Dr. Caroline McGuinty is one of the newer faces around the University of Ottawa Heart Institute (UOHI). Thanks to an unrelenting coronavirus pandemic, the early-career cardiologist has yet to meet some of her colleagues in person. Despite these challenges, however, McGuinty is making strides. In the months since COVID came to town, she has worked tirelessly to identify and fill a significant gap in the care delivery for patients with serious and incurable heart conditions. What happens to patients with end-stage heart disease after all treatment options are exhausted? McGuinty has long pondered the question. And now, she has developed and launched an original program that speaks to heart of the matter.
Patients with end-stage heart disease have the same need for palliative care as do cancer patients, and we’ve created a one-of-a-kind program to deliver these services in a timely way.
- Dr. Caroline McGuinty
“We know palliative care is important for patients living with incurable illnesses. Often these patients don’t receive palliative care until late in their disease course, if at all,” explains Dr. Caroline McGuinty, medical director of the Cardiac Supportive and Palliative Care Program at the UOHI. The program is a specialized outpatient clinic for patients with advanced cardiac disease and their caregivers and family. “The goal is to bridge the gap so we can introduce palliative care to patients earlier in their disease course and provide this care within a cardiology practice. A program like this one hasn’t existed in eastern Ontario until now.”
McGuinty is the clinic’s main consultant. She sees every patient referred to the program in her capacity as a cardiologist with expertise in palliative care. Dr. McGuinty completed her studies at the University of Ottawa and the University of Toronto where she completed fellowships in both heart failure and heart transplant, and advanced training in palliative care.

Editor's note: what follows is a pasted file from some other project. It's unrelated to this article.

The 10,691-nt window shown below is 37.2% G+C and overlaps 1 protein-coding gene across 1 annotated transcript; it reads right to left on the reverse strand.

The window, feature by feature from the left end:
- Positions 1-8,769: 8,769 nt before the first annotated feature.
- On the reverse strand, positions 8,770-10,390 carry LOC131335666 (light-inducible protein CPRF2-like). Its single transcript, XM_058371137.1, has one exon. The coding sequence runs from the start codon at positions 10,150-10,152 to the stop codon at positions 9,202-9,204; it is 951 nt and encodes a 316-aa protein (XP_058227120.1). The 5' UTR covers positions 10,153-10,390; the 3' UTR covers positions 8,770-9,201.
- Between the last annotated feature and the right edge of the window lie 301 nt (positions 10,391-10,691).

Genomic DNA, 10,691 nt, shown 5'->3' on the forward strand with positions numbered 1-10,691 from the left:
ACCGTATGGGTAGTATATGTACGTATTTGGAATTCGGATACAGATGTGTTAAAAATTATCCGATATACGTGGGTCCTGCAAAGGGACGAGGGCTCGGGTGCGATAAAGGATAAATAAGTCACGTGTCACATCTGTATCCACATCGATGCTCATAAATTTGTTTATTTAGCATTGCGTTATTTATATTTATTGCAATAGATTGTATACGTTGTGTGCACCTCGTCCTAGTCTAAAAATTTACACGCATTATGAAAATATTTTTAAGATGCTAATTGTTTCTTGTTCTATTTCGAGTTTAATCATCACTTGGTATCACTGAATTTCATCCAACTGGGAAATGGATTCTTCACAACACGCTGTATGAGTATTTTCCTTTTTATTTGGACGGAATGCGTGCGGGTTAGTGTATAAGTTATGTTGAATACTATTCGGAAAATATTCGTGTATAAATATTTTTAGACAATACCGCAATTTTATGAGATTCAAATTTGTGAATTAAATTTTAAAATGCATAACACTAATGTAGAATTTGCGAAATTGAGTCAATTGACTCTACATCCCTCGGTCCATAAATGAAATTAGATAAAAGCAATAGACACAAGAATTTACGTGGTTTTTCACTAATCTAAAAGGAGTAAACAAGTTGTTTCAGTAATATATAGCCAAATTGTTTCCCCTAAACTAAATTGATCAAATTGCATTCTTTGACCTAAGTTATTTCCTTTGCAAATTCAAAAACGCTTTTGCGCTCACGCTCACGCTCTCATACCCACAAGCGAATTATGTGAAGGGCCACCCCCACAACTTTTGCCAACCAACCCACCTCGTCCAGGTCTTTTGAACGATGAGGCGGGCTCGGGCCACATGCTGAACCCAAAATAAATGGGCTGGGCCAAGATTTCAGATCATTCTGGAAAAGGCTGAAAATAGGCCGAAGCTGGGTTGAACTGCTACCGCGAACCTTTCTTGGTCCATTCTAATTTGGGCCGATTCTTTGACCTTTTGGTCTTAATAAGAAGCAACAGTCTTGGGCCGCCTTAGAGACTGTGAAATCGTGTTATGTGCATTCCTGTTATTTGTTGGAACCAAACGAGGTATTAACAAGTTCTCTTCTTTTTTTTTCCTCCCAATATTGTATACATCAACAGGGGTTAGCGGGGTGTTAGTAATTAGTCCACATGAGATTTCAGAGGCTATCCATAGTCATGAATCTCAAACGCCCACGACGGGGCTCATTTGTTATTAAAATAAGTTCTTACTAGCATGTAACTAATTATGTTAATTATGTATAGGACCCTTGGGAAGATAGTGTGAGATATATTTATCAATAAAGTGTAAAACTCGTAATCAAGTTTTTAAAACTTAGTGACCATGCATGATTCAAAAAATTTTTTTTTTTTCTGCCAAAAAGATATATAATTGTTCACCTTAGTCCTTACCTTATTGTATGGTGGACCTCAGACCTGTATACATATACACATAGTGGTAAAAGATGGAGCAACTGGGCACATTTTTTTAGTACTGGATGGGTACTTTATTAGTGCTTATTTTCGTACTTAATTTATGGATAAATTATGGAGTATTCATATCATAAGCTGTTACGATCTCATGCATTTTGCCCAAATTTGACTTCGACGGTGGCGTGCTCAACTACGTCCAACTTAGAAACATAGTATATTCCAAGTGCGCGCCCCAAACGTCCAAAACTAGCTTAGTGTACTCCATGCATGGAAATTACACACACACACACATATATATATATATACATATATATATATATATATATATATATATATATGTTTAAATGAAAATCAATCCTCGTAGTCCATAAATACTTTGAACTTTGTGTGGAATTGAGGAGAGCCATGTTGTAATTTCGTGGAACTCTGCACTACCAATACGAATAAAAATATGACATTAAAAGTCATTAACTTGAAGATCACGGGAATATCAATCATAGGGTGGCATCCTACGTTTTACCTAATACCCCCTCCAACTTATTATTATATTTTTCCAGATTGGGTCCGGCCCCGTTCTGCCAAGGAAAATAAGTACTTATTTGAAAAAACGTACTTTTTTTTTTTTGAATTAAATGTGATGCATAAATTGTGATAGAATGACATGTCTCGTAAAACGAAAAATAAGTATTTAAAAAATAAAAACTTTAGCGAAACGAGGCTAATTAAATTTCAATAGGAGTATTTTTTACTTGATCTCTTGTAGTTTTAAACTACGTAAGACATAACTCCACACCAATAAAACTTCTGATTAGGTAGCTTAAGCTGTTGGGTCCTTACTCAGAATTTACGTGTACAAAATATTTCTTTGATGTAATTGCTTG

Palliative care is a subspecialty of medicine that improves the quality of life for patients facing life-threatening illnesses. Dr. McGuinty says it’s a more holistic and patient-centred approach to treat both the physical and psychosocial aspects of the disease and support the people who love and care for the patients who have one. Through the Local Health Integration Network, the clinic collaborates with community palliative care services across eastern Ontario. As patients progress through their disease, they’re bridged into palliative community services. Typically, a physician or nurse will visit a patient in the comfort of the patient’s home.
McGuinty and her team assist patients and their caregivers with everything from symptom management, goals of care discussion, and advanced care planning, to coordination and navigation of care resources that improve quality of life and prevent hospital admissions.
“This is what is unique and special about this program,” said McGuinty. “This specialized care isn’t available in the outpatient setting. Through our program, we can ease the burden of people facing complicated and life-limiting health issues and provide support services for their caregivers and families who are themselves experiencing a challenging period in their lives. Patients with end-stage heart disease have the same need for palliative care as do cancer patients, and we’ve created a one-of-a-kind program to deliver these services in a timely way.”
It has been less than one year since Dr. McGuinty moved her family from Toronto to the nation’s capital to begin her career at the UOHI. Despite an almost oppressive-like despair that seems to have settled in Ontario, she and her colleagues remain hopeful—optimistic even—about the future.
“The physicians and the administrators are enthusiastic about introducing palliative care for patients with advanced cardiac disease. The resources they were willing to invest to make this level of care possible warms my heart. We believe we’re creating a model that other centres will be able to replicate for the improved integration of palliative care services for cardiac patients in Canada and all over the world.”